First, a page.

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Register columnist Weigel to keynote upcoming psychotherapy conference

The practice of psychotherapy and Catholicism may sound incompatible, but for some experts in the field it’s their mission.

Some 300 Catholic psychotherapists across the nation will explore Church teaching on the whole person and learn to apply it to therapy at the next Catholic Psychotherapist Association conference Oct. 23-25 in Arlington, Va.

Association president Christina Lynch, director of psychological services at St. John Vianney Theological Seminary, said the conference will be a tribute to Blessed Pope John Paul II who made significant contributions to the understanding of Catholic anthropology, including through theology of the body.

His teachings impact their mission to treat the whole person—physically, mentally and spiritually.

“Psychology that’s practiced from Catholic anthropology is about the whole person,” Lynch said. “As Catholic psychologists what distinguishes us is we’re not about just removing symptoms. We’re about going to the root of what’s happening in a person’s life that may be driving their behaviors or driving their irrational thoughts so that Jesus can heal.”

John Paul II will be the focus of keynote speaker George Weigel’s talk at the conference. The senior fellow of the Ethics and Public Policy Center and Denver Catholic Register syndicated columnist will discuss “Witness to Hope: John Paul II in perspective.”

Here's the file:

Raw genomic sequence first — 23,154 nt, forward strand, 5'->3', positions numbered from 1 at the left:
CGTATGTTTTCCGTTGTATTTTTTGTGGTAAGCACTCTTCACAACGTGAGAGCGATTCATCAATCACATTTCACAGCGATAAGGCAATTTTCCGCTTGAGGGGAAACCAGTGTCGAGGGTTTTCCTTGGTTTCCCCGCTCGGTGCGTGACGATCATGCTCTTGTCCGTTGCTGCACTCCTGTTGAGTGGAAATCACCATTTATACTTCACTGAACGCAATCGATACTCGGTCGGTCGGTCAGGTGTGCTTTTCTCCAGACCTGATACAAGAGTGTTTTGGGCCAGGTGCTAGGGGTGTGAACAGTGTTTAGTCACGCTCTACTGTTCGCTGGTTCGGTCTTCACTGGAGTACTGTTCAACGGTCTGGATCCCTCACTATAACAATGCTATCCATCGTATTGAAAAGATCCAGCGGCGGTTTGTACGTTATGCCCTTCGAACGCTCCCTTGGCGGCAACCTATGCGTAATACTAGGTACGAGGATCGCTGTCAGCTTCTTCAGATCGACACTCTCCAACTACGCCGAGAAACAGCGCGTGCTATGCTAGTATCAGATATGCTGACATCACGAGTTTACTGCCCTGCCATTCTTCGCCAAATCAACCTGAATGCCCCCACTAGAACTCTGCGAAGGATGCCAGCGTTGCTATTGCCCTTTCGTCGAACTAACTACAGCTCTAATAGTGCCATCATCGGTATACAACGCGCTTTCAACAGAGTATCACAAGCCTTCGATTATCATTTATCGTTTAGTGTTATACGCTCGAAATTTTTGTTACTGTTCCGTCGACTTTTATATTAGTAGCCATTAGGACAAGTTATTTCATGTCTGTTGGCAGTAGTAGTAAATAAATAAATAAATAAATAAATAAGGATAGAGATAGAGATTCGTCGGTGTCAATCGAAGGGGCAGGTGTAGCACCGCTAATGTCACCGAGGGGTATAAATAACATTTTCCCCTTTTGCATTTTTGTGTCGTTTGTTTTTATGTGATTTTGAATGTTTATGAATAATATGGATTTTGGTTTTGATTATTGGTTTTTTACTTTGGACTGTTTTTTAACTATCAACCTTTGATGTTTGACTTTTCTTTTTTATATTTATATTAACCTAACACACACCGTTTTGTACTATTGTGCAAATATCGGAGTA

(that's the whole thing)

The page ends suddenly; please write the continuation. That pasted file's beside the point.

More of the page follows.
Other speakers include Father Peter Ryan, executive director of the Secretariat of Doctrine for the U.S. bishop’s conference, Andrew Sodergren, clinical psychologist at Ruah Woods, Su Li Lee, licensed clinical psychologist, and Philip Scrofani, director of the psychology program at The Catholic University of America.

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The conference kicks off with a spiritual experience. Attendees will tour the Basilica of the Shrine of the Immaculate Conception, attend an opening Mass celebrated by Arlington’s Bishop Paul Loverde and join for confession and the rosary.

Attendees will also have an opportunity to network, Lynch said.

Through community and conferences, the association aims to better educate psychotherapists on how to integrate their faith.

“Our mission as a Catholic psychotherapist association is to help peers in the field, who were trained from a secular perspective, learn how to integrate their faith and how to understand their faith better, so it can become a part of their practice and they can help their people,” Lynch said.

The association has some 300 members, about 25 of which live in Colorado. The conference is open to clergy, religious, vocations director, students and the public. The 2011 conference was held in Denver.

For more information, visit www.catholicpsychotherapy.org.

2014 Catholic Psychotherapy Conference

Theme: “Witnesses to Hope: Catholic Anthropology as the Foundation for Psychological Practice”
When: Oct. 23-25
Where: Hilton Crystal City at the Washington Reagan National Airport, 2399 Jefferson Davis Highway, Arlington, Va.
Cost: Members $220, non-members $275, students and clergy $100. George Weigel’s talk for non-participants is $125.
Questions: infocatholicpsychotherapy@verizon.net
Website: www.catholicpsychotherapy.org


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